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TP: What is the biggest challenge you face when developing games?

Originality. You absolutely have to stand out, which means trying
something unusual, which means by definition there isn’t a safe model
to copy where someone else has shown that it sells and that its ok to
gamble a year’s work on doing that. I guess that’s why so many people
churn out very similar clone-style games.

TP: Do you think Steam is a positive force in the PC games industry?

Absolutely. They killed off retail, which had insane margins and
absolutely disgraceful, near-criminal practices in terms of screwing
over developers. I think the only problem is that Steam is *so good*
that it hasn’t got enough competition to really be healthy, although
things seem to be changing all the time. The best thing is that Steam
has made both buying online, and buying indie games seem more ‘normal’
and legitimate than before.

TP:What changes would you like to see in the industry in the coming years?

More originality for one, and more of a focus on finished games. Every
time I read about a new game, it’s a Kickstarted game, or in perpetual
beta. I have limited free time, so I want to play finished games, not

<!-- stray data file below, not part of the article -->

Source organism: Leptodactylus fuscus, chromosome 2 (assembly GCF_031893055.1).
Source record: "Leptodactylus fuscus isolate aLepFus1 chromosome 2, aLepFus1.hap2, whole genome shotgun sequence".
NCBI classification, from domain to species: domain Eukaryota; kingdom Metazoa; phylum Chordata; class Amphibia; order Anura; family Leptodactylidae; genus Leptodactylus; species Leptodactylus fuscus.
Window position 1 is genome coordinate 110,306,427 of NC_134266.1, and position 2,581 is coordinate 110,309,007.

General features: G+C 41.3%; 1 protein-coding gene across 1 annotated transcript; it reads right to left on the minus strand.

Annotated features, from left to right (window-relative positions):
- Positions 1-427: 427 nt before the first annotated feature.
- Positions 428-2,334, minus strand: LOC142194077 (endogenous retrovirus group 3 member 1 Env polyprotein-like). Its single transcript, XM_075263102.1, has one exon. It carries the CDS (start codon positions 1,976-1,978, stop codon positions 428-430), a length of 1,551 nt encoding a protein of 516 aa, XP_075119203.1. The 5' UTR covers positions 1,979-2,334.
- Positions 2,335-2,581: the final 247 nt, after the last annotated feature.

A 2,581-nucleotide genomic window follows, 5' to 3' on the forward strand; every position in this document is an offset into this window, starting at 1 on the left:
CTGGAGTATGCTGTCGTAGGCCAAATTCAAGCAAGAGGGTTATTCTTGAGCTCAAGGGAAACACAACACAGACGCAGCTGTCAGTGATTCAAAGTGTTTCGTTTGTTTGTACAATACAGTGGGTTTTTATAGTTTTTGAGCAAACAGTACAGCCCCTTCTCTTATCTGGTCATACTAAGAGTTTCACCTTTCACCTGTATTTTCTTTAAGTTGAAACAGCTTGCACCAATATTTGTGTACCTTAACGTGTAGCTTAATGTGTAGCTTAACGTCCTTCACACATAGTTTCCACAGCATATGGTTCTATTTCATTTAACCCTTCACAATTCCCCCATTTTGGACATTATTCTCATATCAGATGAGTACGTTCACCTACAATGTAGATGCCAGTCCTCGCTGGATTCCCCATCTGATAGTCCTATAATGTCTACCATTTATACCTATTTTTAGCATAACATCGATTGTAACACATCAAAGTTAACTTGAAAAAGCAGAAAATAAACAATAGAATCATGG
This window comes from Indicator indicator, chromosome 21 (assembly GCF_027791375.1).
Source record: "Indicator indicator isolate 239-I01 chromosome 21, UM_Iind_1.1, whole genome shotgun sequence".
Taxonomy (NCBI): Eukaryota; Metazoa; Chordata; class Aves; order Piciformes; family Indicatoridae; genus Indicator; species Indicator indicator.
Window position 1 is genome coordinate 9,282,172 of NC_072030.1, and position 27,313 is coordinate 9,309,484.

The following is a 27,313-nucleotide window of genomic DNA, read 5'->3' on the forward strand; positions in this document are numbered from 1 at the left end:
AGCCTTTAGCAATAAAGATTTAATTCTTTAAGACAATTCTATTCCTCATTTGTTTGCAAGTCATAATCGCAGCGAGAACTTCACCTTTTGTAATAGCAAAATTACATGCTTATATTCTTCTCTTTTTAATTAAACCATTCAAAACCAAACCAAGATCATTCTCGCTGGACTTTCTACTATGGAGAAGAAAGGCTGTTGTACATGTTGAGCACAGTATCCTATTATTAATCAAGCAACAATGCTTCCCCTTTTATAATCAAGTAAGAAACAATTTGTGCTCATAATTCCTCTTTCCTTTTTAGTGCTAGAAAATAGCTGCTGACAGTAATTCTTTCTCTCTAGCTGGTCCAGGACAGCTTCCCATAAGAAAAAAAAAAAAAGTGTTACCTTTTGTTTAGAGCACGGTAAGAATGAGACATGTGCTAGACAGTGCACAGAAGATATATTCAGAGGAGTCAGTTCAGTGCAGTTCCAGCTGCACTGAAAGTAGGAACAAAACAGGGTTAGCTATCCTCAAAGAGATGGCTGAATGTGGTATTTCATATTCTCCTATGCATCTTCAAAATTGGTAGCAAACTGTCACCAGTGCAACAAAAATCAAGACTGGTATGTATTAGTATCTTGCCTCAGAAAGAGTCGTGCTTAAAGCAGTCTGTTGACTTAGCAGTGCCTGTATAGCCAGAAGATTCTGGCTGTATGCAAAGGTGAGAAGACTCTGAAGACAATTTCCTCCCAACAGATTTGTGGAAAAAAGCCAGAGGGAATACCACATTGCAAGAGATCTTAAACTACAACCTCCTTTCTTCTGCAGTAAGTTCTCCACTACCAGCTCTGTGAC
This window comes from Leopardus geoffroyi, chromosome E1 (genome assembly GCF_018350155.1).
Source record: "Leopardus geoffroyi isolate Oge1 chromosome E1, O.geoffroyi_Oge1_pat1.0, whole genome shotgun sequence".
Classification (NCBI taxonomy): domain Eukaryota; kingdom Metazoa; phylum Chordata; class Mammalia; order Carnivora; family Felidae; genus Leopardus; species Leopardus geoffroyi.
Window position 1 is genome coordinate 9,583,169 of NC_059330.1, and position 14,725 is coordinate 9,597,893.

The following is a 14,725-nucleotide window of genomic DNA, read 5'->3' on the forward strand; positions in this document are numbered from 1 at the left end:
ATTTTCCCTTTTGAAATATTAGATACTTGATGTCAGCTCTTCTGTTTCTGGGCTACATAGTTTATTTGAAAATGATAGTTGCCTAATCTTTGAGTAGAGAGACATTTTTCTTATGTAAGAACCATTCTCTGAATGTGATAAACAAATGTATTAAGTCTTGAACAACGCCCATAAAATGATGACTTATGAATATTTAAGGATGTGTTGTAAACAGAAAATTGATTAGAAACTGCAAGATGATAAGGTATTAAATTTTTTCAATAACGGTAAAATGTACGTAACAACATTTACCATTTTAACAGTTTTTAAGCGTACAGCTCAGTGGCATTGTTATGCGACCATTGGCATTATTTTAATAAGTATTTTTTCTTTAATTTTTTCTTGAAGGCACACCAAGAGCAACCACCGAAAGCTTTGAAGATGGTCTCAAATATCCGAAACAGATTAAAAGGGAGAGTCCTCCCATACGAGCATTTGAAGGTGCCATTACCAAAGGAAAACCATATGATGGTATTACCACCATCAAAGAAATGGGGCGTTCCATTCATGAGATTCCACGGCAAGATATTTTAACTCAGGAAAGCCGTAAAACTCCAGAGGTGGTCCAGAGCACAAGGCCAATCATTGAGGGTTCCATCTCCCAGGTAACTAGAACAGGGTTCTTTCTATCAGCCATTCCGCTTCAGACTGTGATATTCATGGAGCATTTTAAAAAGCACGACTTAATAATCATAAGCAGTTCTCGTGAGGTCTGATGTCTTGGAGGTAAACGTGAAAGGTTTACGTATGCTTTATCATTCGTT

really buggy early attempts. I’m surprised we haven’t seen more of a
backlash against some of the failed Kickstarters where the developers
seemingly lose interest. I’d also like to see more developers
realizing that they don’t actually make all their money when the game
is 90% off in sale. Teaching gamers to never buy full price seems
silly to me, I’d like to see people promoting their game as a good
game, rather than just a mediocre game that’s 90% off this week.

Many thanks to Cliff for giving us his time and if you want to check out some of his games you can buy them directly from the Positech website. We absolutely adore Democracy 3 in particular, every time you complain about how the government is handling the deficit have a go at that game. It’s not as easy as it looks.

If you’ve enjoyed this feature but would like us to focus on a specific developer or have some questions you’d like to get answered about the industry let us know on Twitter.